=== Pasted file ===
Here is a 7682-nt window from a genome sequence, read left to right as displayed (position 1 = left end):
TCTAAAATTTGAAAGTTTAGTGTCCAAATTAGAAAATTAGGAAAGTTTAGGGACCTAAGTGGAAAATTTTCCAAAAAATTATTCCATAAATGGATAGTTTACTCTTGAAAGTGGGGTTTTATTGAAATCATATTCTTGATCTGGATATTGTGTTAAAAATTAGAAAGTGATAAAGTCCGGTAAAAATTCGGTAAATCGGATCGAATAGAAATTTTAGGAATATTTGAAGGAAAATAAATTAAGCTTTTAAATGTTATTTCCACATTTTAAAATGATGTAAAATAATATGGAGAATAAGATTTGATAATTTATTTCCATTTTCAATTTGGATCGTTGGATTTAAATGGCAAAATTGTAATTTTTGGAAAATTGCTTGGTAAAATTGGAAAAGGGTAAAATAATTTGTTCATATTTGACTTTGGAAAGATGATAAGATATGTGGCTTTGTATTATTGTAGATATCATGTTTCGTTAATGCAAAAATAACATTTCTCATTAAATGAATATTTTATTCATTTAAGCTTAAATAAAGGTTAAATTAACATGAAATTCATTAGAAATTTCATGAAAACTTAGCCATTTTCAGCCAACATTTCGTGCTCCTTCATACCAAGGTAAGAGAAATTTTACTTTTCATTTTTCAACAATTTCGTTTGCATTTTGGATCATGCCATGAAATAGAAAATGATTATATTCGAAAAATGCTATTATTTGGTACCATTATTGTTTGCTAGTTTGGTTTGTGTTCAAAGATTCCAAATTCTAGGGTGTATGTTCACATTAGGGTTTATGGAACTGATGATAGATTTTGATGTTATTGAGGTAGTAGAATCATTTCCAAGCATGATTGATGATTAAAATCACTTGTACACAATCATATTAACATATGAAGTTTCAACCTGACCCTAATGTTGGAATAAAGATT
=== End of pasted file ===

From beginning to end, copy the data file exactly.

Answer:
Here is a 7682-nt window from a genome sequence, read left to right as displayed (position 1 = left end):
TCTAAAATTTGAAAGTTTAGTGTCCAAATTAGAAAATTAGGAAAGTTTAGGGACCTAAGTGGAAAATTTTCCAAAAAATTATTCCATAAATGGATAGTTTACTCTTGAAAGTGGGGTTTTATTGAAATCATATTCTTGATCTGGATATTGTGTTAAAAATTAGAAAGTGATAAAGTCCGGTAAAAATTCGGTAAATCGGATCGAATAGAAATTTTAGGAATATTTGAAGGAAAATAAATTAAGCTTTTAAATGTTATTTCCACATTTTAAAATGATGTAAAATAATATGGAGAATAAGATTTGATAATTTATTTCCATTTTCAATTTGGATCGTTGGATTTAAATGGCAAAATTGTAATTTTTGGAAAATTGCTTGGTAAAATTGGAAAAGGGTAAAATAATTTGTTCATATTTGACTTTGGAAAGATGATAAGATATGTGGCTTTGTATTATTGTAGATATCATGTTTCGTTAATGCAAAAATAACATTTCTCATTAAATGAATATTTTATTCATTTAAGCTTAAATAAAGGTTAAATTAACATGAAATTCATTAGAAATTTCATGAAAACTTAGCCATTTTCAGCCAACATTTCGTGCTCCTTCATACCAAGGTAAGAGAAATTTTACTTTTCATTTTTCAACAATTTCGTTTGCATTTTGGATCATGCCATGAAATAGAAAATGATTATATTCGAAAAATGCTATTATTTGGTACCATTATTGTTTGCTAGTTTGGTTTGTGTTCAAAGATTCCAAATTCTAGGGTGTATGTTCACATTAGGGTTTATGGAACTGATGATAGATTTTGATGTTATTGAGGTAGTAGAATCATTTCCAAGCATGATTGATGATTAAAATCACTTGTACACAATCATATTAACATATGAAGTTTCAACCTGACCCTAATGTTGGAATAAAGATT